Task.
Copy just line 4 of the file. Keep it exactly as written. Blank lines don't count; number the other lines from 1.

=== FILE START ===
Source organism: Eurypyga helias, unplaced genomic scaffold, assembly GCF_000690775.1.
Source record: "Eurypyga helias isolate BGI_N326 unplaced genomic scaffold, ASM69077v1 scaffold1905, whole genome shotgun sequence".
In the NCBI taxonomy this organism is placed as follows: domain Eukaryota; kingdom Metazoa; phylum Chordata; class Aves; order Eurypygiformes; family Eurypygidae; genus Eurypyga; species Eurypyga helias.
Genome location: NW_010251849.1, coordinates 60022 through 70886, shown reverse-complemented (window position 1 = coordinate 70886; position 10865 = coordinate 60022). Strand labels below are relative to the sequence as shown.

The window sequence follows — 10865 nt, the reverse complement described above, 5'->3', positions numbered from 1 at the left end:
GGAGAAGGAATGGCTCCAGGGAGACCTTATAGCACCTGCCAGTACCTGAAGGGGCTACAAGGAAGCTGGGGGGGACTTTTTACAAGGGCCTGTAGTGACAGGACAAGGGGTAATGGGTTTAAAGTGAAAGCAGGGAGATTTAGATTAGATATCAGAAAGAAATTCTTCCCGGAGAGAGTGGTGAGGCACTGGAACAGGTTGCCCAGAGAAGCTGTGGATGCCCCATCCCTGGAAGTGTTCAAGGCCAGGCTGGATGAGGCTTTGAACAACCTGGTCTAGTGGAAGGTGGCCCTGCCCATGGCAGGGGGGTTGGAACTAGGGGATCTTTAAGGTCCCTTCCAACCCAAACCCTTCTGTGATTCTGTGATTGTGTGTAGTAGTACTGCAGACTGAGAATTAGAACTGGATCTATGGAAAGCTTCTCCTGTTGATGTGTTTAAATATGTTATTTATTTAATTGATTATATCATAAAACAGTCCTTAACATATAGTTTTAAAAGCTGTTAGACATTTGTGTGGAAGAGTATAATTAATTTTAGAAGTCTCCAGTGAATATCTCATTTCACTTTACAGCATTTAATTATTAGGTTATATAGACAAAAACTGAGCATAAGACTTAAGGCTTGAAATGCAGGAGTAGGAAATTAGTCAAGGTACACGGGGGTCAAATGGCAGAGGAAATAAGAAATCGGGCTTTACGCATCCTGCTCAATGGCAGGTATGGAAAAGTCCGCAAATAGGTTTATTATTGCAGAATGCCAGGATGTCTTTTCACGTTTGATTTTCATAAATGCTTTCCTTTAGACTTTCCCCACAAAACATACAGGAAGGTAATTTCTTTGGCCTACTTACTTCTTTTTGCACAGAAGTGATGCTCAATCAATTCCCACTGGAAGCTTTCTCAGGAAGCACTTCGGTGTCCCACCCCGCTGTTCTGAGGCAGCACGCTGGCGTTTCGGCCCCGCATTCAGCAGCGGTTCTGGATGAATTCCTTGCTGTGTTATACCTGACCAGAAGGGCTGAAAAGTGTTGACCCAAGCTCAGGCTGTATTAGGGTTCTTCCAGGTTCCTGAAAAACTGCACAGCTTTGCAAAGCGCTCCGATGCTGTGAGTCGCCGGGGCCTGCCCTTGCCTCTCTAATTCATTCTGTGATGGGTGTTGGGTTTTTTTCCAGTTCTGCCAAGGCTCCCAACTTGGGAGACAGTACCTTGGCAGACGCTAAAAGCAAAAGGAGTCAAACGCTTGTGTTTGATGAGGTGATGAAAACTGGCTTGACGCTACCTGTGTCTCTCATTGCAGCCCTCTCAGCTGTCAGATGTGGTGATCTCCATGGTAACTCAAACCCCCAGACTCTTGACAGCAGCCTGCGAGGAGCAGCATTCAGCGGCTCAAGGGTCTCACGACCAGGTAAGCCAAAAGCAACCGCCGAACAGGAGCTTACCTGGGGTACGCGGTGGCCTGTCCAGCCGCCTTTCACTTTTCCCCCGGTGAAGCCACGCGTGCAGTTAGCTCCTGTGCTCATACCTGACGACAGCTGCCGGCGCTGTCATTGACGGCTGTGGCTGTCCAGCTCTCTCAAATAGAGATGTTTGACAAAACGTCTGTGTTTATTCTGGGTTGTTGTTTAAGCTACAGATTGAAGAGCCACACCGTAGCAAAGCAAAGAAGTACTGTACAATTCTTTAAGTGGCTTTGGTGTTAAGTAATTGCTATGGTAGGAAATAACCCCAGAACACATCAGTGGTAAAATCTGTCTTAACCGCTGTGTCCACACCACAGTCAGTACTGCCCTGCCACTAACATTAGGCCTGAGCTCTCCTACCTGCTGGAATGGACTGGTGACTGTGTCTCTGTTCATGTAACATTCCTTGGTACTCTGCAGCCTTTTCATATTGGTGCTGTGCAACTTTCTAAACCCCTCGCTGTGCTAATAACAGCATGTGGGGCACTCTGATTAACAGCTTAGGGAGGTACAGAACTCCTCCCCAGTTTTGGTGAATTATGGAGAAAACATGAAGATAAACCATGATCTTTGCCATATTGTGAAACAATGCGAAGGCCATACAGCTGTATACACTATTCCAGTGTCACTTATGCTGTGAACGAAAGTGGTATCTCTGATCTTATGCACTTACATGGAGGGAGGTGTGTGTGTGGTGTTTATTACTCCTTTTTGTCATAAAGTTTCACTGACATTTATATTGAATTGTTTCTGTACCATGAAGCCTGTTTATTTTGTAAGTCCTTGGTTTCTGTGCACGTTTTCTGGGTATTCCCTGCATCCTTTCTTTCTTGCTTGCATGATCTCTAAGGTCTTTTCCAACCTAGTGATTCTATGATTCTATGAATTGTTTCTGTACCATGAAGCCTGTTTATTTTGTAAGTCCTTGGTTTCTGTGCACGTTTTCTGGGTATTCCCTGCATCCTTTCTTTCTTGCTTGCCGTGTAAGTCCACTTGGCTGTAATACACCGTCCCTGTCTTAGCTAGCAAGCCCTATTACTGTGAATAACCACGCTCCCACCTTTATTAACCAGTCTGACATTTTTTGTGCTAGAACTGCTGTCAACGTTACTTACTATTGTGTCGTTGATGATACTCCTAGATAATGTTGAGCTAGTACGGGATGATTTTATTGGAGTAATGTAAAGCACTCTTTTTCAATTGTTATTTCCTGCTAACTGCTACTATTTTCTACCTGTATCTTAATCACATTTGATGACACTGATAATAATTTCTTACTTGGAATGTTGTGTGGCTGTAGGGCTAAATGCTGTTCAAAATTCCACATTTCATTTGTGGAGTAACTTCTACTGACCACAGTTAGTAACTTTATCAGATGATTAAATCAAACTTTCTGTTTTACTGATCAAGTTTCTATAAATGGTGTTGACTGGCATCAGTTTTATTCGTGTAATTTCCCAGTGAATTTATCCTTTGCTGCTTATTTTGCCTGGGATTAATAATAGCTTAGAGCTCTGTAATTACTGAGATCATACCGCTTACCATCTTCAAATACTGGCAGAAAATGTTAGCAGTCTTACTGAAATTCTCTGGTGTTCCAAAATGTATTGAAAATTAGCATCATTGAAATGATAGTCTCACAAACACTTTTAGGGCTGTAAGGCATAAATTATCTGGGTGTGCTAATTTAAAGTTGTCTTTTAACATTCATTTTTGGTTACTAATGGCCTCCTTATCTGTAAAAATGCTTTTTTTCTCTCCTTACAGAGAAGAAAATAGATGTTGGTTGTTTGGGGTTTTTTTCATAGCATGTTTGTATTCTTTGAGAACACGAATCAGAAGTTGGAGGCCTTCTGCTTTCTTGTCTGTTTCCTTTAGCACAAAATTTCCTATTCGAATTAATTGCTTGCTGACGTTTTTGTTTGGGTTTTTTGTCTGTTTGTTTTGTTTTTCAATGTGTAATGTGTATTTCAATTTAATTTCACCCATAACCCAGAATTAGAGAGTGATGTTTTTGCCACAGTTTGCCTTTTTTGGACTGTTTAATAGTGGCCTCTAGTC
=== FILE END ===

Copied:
Genome location: NW_010251849.1, coordinates 60022 through 70886, shown reverse-complemented (window position 1 = coordinate 70886; position 10865 = coordinate 60022). Strand labels below are relative to the sequence as shown.